Now Reading
The Women’s March on Washington and it’s Racial Divide

The Women’s March on Washington and it’s Racial Divide

Ayana Evans

The ‘Women’s March on Washington’ was a wonderful experience for me. I left feeling invigorated and ready to do more political work, but I have to admit every step of the way I was aware of what was the elephant in the room. Many Black women skipped the march. Many of us simply did not want to show up for it. This is the complication that was not discussed at the march. Yet, there were flashes of this problem before and during the march.


Before I even left for DC, an article began circulating on FB by Jamilah Lemieux entitled “Why I’m Skipping the March.” I was shocked by how many of my African American friends reposted this with statements like “Agreed. I will not be putting my body in harm’s way for this. I’ll be home practicing self-care and drinking cocoa,” or “White women made this mess and they can fix it.” My big issue with these reactions are that they are not helpful. Trump, is a problem. Trump’s administration is both sexist and racist, and guess what? That makes Black women more vulnerable than White women.  This is not the ideal time for Black women to sit on your butts and drink cocoa, it is time to take action in the way that suits you best. Personally, I am not too angry to march with white women, but I get why some are. Simply make plans to do some other political action as a replacement activity; don’t just complain on social media. (In some cases these replacement activities happened, but of course those posts got less likes on FB.)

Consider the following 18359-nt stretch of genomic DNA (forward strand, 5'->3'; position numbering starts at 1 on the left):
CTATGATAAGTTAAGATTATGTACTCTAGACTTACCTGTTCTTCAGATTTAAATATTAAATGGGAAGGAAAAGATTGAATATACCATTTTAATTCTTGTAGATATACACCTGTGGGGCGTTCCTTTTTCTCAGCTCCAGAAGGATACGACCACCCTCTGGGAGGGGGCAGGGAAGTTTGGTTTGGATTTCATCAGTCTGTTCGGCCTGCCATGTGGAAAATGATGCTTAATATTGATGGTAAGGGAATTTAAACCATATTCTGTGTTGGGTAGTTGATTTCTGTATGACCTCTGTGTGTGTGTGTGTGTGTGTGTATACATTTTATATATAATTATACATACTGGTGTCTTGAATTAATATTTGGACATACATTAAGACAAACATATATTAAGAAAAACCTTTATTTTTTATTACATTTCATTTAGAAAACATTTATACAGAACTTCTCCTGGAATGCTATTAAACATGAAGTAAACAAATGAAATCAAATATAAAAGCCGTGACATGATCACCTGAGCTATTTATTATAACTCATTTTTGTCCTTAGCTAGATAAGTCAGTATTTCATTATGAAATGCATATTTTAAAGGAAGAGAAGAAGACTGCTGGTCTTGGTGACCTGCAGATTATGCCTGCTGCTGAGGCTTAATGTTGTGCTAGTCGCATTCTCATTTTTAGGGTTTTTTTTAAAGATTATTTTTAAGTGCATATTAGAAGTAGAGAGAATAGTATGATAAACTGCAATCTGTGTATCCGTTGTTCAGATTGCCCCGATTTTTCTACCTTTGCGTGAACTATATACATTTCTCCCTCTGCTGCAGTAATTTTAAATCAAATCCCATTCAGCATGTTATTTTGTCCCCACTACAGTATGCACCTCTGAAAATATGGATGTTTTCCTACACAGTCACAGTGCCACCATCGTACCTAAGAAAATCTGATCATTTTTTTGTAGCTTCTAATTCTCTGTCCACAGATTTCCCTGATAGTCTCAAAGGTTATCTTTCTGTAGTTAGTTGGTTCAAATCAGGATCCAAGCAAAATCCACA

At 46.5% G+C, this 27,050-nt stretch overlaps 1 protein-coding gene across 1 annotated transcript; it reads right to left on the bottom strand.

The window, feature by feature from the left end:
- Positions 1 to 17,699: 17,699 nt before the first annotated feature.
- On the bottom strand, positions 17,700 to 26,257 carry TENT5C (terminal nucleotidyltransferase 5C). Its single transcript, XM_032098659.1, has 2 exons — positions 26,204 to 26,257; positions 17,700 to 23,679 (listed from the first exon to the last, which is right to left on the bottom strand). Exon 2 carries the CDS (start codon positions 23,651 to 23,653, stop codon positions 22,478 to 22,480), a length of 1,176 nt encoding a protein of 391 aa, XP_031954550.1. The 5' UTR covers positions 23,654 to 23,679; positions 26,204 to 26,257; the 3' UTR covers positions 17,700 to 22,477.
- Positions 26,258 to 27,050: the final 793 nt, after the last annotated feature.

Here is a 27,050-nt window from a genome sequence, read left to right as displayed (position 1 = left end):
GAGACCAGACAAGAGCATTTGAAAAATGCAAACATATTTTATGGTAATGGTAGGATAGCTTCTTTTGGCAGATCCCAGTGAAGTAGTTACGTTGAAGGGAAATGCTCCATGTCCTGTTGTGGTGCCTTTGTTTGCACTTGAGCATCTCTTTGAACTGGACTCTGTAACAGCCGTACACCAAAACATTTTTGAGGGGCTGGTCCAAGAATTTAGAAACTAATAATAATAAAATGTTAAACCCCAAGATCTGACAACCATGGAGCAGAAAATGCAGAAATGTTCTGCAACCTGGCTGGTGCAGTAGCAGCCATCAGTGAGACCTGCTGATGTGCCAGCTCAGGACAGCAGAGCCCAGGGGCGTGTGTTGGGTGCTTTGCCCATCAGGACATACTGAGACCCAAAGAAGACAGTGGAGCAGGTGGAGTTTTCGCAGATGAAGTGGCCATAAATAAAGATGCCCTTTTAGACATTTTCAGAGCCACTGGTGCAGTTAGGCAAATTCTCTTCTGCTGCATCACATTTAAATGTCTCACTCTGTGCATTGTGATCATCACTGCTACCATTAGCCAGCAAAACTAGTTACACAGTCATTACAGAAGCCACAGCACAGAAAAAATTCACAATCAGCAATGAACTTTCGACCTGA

Why Were There So Few Black Women in the Crowd?

Upon arriving in D.C., I had to wonder why there were so few Black women in the crowd. I knew my closest Black friends from out of town weren’t going, but IT’S D.C…. A LOT OF BLACK WOMEN LIVE IN THE AREA. To be more precise, 1.5 million Black non-hispanic women live in D.C. and its surrounding townships in MC and VA. Howard University, one of the most respected historically Black colleges in the country,  is located in DC. 10,000 students attend the university and 6,672 students are female! Why didn’t I see many of them? Why didn’t I see historically Black sorority chapters there, marching with a banner? -Oh, no one thought to call them? That’s too bad.  Do you know Michelle Obama is a member of Alpha Kappa Alpha? While, Soledad O’Brien and Angela Basset are members of Delta Sigma Theta…  and I am just scratching the beginning of a long list of names. My point is, there are alumni chapters for each black sorority in every major city of the U.S. Where were their representatives?

How Do We Fix it?

Meanwhile, when I casually mentioned this to one of my white girlfriends, while riding back to NYC following the march she was surprised. She didn’t realize this photo below was already hitting my Instagram and Black Twitter. There is a huge racial disconnect here. How do we fix it?

Photo from Women's March on Washington, Original Photographer unknown. Photo from Women’s March on Washington, Original Photographer unknown.